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Jane’s Skylark

Jane Yolen’s Skylark Story

by Davey Snyder

Jane Yolen was awarded the Skylark at Boskone 27 in 1990; it was presented by Bruce Coville. The Sunday morning report in Helmuth characterized her as “a distinguished writer and a true mensch.” [We love her and we know her – dms]

As such, when David Cherry was awarded the Skylark at Boskone 28, “In presenting the award, Jane Yolen — last year’s winner — told a cautionary tale involving the magnifying lens on her award, a sunny February day and her [burnt] good coat. Also, Susan Shwartz presented Cherry with a fire extinguisher.” (Helmuth issue 5, B28)

Jane’s cautionary tale has been told at every Skylark presentation since, and sounds something like this:

Skylark image

"When I came up here to accept this award, I was thrilled. I was thrilled all through the rest of the convention, and all the way home.

"It’s a handsome piece, too, and of course I wanted to have it someplace where I could see it regularly, so I set it on the ledge of the picture window in my kitchen.

"And there it stood, looking fine. This was New England in February, remember: cold and drizzly and grey. Every day, for over a week.

"But then, one morning the sun appeared, as it occasionally does in New England even in February. As I was working upstairs that morning I smelled something strange… as if I’d left something lit in the kitchen. So I ran downstairs, and there was sunlight in the kitchen, too, pouring through my great picture window, through the lens on the award standing in my picture window — focused directly onto my good wool coat which I’d left over a chair by the window.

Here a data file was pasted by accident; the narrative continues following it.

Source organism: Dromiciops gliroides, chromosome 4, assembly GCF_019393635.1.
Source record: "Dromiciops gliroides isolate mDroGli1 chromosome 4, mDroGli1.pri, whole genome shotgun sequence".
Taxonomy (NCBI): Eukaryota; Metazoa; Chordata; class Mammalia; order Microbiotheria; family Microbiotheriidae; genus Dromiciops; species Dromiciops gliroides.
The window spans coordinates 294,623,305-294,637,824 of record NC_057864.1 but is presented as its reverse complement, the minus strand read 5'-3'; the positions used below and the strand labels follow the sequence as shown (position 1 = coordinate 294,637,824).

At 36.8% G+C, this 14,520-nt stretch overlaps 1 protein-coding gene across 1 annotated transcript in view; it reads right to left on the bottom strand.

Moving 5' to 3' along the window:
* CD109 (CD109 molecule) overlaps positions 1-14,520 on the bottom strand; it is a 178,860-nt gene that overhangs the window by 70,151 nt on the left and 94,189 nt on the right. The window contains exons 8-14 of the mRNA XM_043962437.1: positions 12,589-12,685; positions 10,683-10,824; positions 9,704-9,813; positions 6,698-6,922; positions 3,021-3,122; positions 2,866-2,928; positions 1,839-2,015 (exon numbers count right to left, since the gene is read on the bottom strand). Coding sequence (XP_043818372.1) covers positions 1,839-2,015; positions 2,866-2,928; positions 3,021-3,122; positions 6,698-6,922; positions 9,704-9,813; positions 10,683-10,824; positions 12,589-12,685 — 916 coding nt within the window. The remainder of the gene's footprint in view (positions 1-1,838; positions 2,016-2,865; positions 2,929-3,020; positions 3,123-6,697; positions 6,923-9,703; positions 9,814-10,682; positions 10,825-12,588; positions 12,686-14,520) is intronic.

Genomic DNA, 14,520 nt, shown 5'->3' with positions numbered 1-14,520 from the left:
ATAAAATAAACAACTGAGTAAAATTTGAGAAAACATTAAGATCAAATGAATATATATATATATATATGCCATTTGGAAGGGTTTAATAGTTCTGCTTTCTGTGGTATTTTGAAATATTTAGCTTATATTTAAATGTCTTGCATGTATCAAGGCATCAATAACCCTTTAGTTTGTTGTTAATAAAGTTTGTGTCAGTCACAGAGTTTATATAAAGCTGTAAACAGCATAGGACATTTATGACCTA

"The coat had a hole in it, smoking at the edges. I snatched it away, examining the damage. This was my good coat! I needed to talk to somebody, so I called Bruce — he’d given me the thing, after all. I explained about the window, the weather, and the sun, realizing as I talked that this would happen to anything in the wrong place on a sunny day.

"And I said, ‘I can’t keep it in the kitchen, Bruce. I’m going to have to put this where the sun doesn’t shine!’

"To which, there was a long… thoughtful… silence… from the other end of the line.

"Then I said, ‘I didn’t say that.’ And I hung up.

"So, every year it is my responsibility to pass along this warning, and the appropriate advice: just remember to

[audience participation line] "Put it where the sun doesn’t shine!"

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